Rhonda: Exactly. So often what I’ll do is I like to contact people I don’t know very well, or people who are very serious about the art of writing. And I say serious about the art of writing, because there are some people who just want to write because they might think it’s a great way to make some passive income, or it’s a good side hustle. But people who are very serious about writing, those are the people I like to talk to. And so, I’ll send them the book once I’m done writing, and then I will ask them specific questions like, did this character resonate with you? Did the plot make sense? Did the conclusion make sense? And I’ll ask them certain questions, did the timeline make sense? And as they send those responses back, I’ll kind of know where I might need to tweak my story.

Alessandra: I love those answers. And I think for me a lot of times I’ll just do like a short outline just to make sure, because I have gotten into the issue before where I’ve pantsed a book and then I’ve written myself into a corner. And it’s like, I’ve put my characters in an impossible situation, and I’m not very creative about getting them out of situations. Like when I’m watching a movie and all hope is lost, I can’t figure out, I mean, I don’t know what I would do as an author to get them out of this.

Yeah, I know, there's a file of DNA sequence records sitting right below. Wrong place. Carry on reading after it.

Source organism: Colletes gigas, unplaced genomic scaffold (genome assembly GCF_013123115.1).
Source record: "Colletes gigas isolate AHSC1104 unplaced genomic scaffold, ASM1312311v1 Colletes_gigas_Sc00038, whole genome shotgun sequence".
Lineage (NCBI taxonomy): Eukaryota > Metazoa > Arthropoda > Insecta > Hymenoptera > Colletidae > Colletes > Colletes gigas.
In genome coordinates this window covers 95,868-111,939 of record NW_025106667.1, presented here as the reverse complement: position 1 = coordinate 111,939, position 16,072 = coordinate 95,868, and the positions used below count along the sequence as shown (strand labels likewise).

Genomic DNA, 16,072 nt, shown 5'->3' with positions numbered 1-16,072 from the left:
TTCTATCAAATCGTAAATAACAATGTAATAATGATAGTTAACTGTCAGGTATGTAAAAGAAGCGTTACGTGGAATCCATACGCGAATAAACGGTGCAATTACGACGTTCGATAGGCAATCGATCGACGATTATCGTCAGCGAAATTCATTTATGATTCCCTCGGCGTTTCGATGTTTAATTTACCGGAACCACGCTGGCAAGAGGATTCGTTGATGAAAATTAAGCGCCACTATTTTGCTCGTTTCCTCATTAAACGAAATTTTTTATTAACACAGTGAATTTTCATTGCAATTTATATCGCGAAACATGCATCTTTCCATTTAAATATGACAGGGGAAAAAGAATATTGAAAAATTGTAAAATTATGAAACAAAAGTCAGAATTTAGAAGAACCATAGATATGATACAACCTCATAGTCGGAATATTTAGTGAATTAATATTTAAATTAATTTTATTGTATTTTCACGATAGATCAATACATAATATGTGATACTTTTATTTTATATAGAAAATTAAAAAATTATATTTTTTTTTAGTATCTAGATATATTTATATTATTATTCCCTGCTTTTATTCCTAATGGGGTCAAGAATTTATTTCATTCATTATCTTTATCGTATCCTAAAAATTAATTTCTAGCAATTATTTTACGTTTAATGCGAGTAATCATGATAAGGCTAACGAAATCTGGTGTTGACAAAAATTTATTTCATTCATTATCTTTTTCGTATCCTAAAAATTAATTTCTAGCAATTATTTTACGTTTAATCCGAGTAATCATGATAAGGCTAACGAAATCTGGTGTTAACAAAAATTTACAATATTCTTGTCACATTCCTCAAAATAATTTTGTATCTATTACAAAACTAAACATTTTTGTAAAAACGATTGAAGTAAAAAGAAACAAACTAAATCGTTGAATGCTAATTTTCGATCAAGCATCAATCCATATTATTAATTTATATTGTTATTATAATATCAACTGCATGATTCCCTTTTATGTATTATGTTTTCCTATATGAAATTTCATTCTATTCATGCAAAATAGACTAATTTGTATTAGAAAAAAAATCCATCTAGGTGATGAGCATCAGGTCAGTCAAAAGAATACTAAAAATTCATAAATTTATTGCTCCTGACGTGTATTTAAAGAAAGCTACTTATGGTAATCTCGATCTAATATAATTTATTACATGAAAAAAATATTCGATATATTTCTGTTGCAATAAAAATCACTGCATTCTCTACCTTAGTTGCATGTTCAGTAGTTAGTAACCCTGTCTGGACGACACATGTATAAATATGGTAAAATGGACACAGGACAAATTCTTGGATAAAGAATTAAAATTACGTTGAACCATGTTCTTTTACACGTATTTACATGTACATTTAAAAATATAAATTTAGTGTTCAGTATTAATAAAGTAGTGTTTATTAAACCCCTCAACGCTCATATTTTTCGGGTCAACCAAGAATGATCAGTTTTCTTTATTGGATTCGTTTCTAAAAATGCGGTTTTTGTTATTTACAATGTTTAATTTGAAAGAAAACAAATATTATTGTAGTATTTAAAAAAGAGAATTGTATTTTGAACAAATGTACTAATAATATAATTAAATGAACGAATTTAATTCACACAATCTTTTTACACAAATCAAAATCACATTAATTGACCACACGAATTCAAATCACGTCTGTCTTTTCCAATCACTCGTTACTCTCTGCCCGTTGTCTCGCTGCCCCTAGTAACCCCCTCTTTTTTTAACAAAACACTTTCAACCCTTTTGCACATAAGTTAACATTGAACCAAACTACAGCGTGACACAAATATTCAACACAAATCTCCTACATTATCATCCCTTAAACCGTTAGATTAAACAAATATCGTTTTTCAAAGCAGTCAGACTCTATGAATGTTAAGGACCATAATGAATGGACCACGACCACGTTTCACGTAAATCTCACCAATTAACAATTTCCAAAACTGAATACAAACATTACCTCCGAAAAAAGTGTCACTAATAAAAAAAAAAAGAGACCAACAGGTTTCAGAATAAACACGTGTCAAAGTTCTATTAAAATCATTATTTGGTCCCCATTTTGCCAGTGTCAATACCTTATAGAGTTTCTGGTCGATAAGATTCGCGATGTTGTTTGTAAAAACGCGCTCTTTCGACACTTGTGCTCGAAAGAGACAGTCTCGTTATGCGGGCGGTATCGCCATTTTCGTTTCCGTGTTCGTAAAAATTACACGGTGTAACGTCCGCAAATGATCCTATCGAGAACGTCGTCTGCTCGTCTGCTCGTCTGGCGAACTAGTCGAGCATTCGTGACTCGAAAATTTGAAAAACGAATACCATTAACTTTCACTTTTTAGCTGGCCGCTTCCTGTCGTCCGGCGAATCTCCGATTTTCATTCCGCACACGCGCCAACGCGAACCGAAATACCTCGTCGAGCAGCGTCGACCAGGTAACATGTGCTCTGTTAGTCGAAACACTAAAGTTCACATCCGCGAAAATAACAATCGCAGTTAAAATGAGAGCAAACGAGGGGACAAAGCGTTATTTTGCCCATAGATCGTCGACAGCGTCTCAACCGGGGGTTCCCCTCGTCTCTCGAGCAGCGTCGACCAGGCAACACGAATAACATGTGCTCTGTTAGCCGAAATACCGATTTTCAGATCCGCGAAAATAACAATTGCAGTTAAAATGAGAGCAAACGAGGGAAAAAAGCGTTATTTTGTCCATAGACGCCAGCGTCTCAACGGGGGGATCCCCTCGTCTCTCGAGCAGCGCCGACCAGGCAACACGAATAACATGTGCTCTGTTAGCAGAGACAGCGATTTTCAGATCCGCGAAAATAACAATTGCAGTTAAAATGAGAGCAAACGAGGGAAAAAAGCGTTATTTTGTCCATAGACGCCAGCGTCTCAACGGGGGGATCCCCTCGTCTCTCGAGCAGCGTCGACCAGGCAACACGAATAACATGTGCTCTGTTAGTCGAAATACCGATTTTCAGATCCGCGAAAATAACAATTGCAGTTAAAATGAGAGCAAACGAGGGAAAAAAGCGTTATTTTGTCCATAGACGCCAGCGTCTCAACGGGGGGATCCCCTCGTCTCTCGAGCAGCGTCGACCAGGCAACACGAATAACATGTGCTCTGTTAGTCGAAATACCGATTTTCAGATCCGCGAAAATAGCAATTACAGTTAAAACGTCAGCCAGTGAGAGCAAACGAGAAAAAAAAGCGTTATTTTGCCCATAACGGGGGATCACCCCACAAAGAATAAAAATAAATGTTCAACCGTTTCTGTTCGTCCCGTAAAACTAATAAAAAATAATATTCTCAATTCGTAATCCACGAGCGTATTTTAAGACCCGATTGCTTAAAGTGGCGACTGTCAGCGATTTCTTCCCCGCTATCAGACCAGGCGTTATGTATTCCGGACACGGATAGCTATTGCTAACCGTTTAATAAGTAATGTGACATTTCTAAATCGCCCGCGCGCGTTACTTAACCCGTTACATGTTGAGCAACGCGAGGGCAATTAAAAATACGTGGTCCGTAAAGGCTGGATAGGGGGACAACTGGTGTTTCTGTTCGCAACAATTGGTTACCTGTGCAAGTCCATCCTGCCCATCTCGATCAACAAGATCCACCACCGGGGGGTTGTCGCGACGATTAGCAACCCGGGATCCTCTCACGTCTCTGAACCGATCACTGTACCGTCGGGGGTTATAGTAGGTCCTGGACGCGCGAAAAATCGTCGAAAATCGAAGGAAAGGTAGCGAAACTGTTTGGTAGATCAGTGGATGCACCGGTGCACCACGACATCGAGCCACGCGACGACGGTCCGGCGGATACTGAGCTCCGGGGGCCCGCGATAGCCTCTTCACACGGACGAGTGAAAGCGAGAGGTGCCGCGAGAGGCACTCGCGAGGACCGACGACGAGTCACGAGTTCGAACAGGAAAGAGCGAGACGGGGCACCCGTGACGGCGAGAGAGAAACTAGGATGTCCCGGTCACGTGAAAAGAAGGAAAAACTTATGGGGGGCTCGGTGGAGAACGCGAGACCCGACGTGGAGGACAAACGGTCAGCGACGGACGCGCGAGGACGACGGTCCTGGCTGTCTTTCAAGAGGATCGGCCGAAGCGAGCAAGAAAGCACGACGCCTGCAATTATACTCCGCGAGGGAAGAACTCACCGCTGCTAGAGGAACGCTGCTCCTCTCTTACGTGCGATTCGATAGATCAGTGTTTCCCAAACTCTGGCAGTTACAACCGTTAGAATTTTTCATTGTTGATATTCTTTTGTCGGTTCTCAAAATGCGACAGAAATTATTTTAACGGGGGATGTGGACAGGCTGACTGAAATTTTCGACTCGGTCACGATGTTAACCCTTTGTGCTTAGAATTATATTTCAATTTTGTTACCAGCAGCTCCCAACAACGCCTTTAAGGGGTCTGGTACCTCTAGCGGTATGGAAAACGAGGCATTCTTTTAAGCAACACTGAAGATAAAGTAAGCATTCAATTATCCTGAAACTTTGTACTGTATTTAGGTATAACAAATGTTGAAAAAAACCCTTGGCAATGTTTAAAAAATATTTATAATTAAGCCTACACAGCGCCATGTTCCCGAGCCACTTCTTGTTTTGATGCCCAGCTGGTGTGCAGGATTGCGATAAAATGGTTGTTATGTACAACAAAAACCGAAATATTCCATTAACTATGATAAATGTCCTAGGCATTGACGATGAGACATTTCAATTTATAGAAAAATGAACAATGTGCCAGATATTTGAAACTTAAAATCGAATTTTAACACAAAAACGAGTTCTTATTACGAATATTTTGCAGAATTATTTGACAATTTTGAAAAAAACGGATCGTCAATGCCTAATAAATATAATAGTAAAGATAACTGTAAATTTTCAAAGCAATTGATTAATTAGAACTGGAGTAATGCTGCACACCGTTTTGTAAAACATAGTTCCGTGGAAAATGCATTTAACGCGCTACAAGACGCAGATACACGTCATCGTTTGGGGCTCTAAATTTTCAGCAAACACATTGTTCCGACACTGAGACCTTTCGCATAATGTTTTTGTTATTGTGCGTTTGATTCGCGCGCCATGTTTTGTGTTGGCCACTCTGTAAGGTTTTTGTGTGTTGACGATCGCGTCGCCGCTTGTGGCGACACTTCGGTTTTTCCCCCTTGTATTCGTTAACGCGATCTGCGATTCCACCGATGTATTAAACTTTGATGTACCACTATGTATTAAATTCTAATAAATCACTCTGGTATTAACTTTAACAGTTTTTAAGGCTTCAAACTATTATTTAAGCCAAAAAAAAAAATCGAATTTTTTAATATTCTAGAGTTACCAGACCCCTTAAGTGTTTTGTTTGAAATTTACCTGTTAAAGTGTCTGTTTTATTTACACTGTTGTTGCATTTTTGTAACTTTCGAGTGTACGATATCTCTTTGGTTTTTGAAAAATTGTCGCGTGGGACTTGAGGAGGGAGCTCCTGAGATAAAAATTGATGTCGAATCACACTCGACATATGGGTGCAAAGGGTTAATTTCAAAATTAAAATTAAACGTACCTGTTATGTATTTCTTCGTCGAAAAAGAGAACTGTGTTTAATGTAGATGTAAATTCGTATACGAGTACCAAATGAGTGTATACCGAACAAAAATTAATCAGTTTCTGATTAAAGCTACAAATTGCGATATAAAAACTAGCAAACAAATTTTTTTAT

Rhonda: I remember my very first book, it was called Cheating in the Next Room. I didn’t self-publish the book. I used a print-on-demand type company, which was a very good company. I have nothing against them. They’re the ones who got me into the industry. But when a bigger publisher said that they were interested in publishing the book, they wanted me to make it longer. And I was like, I don’t know where to go; I’ve done everything that I need to do with these characters, so I really had to talk to some other people so they can help me to figure out where I needed to go with these characters because I was too close to the story.

Alessandra: Yeah, yeah, a hundred percent. Someone from Facebook says, do you write in sequence or do you write scenes as they come to you and then put it all together later, or a mixture of both?